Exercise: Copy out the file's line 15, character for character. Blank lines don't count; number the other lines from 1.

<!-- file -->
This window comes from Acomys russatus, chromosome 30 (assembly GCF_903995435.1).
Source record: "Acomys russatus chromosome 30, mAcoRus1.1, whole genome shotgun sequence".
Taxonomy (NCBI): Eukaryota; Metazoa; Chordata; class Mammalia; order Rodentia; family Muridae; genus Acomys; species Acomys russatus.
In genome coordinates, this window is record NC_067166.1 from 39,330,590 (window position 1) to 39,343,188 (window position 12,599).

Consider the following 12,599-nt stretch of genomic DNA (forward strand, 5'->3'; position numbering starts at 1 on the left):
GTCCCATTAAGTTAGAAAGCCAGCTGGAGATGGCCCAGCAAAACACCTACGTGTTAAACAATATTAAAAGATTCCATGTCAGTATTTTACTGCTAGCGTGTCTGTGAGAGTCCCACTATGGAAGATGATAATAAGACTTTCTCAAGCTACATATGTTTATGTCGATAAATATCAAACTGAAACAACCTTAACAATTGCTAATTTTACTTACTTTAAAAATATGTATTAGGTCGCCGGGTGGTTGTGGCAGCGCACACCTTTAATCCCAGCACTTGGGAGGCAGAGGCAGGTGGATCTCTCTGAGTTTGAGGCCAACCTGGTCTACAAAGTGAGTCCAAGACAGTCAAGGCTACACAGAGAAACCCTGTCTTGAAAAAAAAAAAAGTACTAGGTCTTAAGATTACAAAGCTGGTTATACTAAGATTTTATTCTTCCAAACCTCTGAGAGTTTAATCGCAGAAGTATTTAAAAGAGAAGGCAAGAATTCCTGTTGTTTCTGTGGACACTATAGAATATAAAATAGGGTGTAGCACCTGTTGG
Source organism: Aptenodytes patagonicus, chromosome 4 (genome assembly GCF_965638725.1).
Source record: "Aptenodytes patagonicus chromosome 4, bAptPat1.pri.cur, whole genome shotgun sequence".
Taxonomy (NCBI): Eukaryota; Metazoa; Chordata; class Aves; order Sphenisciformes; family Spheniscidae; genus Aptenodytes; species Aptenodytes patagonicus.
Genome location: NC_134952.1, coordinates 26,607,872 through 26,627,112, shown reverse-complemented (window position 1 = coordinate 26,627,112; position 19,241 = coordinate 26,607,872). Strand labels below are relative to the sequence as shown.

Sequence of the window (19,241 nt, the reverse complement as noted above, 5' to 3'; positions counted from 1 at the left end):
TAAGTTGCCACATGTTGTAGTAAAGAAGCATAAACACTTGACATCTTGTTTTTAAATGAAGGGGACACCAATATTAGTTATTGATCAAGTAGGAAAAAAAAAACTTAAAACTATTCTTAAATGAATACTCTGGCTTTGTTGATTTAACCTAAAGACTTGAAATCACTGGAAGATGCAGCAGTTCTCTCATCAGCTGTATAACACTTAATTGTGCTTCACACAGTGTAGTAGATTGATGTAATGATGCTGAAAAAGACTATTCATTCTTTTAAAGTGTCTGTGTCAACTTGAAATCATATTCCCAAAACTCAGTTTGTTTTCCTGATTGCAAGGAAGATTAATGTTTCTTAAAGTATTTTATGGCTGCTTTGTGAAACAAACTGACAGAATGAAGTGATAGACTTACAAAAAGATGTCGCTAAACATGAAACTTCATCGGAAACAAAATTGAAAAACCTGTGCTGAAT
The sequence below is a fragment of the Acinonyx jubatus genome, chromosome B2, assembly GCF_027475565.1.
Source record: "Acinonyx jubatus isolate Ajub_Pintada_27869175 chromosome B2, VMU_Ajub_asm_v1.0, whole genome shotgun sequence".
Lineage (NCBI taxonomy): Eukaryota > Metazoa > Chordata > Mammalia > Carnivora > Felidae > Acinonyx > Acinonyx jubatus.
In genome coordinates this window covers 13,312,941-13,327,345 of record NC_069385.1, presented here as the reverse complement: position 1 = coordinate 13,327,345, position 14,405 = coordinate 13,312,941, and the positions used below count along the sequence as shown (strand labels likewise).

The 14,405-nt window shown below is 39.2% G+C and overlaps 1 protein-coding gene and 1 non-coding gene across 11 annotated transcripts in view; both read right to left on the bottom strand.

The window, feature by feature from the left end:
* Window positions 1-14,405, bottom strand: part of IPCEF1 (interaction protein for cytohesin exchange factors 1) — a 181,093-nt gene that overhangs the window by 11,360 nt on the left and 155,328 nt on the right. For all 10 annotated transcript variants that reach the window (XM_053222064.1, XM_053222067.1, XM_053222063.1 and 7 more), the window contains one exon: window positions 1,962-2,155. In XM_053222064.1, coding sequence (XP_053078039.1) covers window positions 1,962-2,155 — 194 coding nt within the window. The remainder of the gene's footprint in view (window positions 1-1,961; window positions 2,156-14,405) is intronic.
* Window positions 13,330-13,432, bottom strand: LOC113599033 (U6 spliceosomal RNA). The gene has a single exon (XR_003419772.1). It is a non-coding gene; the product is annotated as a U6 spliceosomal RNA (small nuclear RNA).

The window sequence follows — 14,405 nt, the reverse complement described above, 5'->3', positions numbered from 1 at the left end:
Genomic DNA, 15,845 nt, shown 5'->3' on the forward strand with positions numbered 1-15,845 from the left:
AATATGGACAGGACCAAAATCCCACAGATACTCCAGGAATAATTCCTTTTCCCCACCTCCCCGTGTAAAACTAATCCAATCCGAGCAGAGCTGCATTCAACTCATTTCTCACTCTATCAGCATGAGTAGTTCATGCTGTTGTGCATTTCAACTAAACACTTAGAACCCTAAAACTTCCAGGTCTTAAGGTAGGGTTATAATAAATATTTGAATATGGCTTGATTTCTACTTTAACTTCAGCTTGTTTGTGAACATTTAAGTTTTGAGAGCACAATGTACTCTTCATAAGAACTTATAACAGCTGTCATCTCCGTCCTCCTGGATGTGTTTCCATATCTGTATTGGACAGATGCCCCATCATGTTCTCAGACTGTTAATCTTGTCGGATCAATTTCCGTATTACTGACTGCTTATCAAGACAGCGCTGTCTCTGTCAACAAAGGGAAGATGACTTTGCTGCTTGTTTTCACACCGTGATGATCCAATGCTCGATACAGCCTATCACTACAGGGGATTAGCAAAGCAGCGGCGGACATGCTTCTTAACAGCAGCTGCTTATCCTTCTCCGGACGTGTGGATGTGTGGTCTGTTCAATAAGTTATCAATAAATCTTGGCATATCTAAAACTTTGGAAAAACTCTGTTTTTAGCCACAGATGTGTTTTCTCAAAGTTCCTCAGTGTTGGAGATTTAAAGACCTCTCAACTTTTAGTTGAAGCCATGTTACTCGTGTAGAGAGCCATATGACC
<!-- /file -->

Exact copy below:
Lineage (NCBI taxonomy): Eukaryota > Metazoa > Chordata > Mammalia > Carnivora > Felidae > Acinonyx > Acinonyx jubatus.